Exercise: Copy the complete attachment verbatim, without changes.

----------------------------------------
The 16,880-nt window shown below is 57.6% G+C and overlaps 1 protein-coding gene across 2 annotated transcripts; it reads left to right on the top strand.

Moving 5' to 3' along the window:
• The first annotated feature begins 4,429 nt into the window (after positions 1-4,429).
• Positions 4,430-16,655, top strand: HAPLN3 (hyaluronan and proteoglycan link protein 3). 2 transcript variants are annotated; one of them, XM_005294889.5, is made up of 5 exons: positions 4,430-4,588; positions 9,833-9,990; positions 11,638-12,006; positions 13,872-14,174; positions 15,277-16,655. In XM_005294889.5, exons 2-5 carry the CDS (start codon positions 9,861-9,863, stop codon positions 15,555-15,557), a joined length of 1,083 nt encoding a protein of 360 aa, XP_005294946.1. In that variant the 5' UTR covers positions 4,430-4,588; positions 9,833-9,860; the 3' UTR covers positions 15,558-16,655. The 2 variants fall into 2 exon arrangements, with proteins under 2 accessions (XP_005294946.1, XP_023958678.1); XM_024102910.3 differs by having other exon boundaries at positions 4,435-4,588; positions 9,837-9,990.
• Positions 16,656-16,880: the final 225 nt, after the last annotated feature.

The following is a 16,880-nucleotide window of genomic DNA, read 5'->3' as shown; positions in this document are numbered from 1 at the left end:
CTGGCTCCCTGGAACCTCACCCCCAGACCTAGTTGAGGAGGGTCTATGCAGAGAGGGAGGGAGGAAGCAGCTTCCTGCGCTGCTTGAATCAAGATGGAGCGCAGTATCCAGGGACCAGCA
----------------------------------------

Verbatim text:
The 16,880-nt window shown below is 57.6% G+C and overlaps 1 protein-coding gene across 2 annotated transcripts; it reads left to right on the top strand.

Moving 5' to 3' along the window:
• The first annotated feature begins 4,429 nt into the window (after positions 1-4,429).
• Positions 4,430-16,655, top strand: HAPLN3 (hyaluronan and proteoglycan link protein 3). 2 transcript variants are annotated; one of them, XM_005294889.5, is made up of 5 exons: positions 4,430-4,588; positions 9,833-9,990; positions 11,638-12,006; positions 13,872-14,174; positions 15,277-16,655. In XM_005294889.5, exons 2-5 carry the CDS (start codon positions 9,861-9,863, stop codon positions 15,555-15,557), a joined length of 1,083 nt encoding a protein of 360 aa, XP_005294946.1. In that variant the 5' UTR covers positions 4,430-4,588; positions 9,833-9,860; the 3' UTR covers positions 15,558-16,655. The 2 variants fall into 2 exon arrangements, with proteins under 2 accessions (XP_005294946.1, XP_023958678.1); XM_024102910.3 differs by having other exon boundaries at positions 4,435-4,588; positions 9,837-9,990.
• Positions 16,656-16,880: the final 225 nt, after the last annotated feature.

The following is a 16,880-nucleotide window of genomic DNA, read 5'->3' as shown; positions in this document are numbered from 1 at the left end:
CTGGCTCCCTGGAACCTCACCCCCAGACCTAGTTGAGGAGGGTCTATGCAGAGAGGGAGGGAGGAAGCAGCTTCCTGCGCTGCTTGAATCAAGATGGAGCGCAGTATCCAGGGACCAGCA